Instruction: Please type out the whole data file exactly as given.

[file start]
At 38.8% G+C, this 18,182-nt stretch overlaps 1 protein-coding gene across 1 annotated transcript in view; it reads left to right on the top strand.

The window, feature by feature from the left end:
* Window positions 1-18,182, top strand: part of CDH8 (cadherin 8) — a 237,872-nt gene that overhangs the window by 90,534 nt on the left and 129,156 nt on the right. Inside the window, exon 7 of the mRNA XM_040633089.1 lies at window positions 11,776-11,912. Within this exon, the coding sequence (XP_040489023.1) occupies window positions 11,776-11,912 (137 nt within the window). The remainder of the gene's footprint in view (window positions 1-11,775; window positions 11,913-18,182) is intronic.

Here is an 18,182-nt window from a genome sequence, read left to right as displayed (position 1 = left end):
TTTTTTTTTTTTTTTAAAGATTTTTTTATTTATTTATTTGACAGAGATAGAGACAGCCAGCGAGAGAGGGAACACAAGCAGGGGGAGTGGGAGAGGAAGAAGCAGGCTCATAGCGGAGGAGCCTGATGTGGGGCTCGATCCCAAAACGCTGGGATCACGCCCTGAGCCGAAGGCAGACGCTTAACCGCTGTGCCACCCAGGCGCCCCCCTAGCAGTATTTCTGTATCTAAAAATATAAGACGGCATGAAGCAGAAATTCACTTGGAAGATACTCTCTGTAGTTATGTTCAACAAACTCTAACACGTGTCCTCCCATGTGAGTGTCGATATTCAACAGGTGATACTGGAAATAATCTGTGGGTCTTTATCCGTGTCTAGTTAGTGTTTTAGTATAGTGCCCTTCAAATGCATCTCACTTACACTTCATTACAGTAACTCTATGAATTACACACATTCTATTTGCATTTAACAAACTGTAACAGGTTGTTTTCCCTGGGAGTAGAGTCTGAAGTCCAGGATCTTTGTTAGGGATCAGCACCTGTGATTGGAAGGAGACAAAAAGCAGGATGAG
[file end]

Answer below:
At 38.8% G+C, this 18,182-nt stretch overlaps 1 protein-coding gene across 1 annotated transcript in view; it reads left to right on the top strand.

The window, feature by feature from the left end:
* Window positions 1-18,182, top strand: part of CDH8 (cadherin 8) — a 237,872-nt gene that overhangs the window by 90,534 nt on the left and 129,156 nt on the right. Inside the window, exon 7 of the mRNA XM_040633089.1 lies at window positions 11,776-11,912. Within this exon, the coding sequence (XP_040489023.1) occupies window positions 11,776-11,912 (137 nt within the window). The remainder of the gene's footprint in view (window positions 1-11,775; window positions 11,913-18,182) is intronic.

Here is an 18,182-nt window from a genome sequence, read left to right as displayed (position 1 = left end):
TTTTTTTTTTTTTTTAAAGATTTTTTTATTTATTTATTTGACAGAGATAGAGACAGCCAGCGAGAGAGGGAACACAAGCAGGGGGAGTGGGAGAGGAAGAAGCAGGCTCATAGCGGAGGAGCCTGATGTGGGGCTCGATCCCAAAACGCTGGGATCACGCCCTGAGCCGAAGGCAGACGCTTAACCGCTGTGCCACCCAGGCGCCCCCCTAGCAGTATTTCTGTATCTAAAAATATAAGACGGCATGAAGCAGAAATTCACTTGGAAGATACTCTCTGTAGTTATGTTCAACAAACTCTAACACGTGTCCTCCCATGTGAGTGTCGATATTCAACAGGTGATACTGGAAATAATCTGTGGGTCTTTATCCGTGTCTAGTTAGTGTTTTAGTATAGTGCCCTTCAAATGCATCTCACTTACACTTCATTACAGTAACTCTATGAATTACACACATTCTATTTGCATTTAACAAACTGTAACAGGTTGTTTTCCCTGGGAGTAGAGTCTGAAGTCCAGGATCTTTGTTAGGGATCAGCACCTGTGATTGGAAGGAGACAAAAAGCAGGATGAG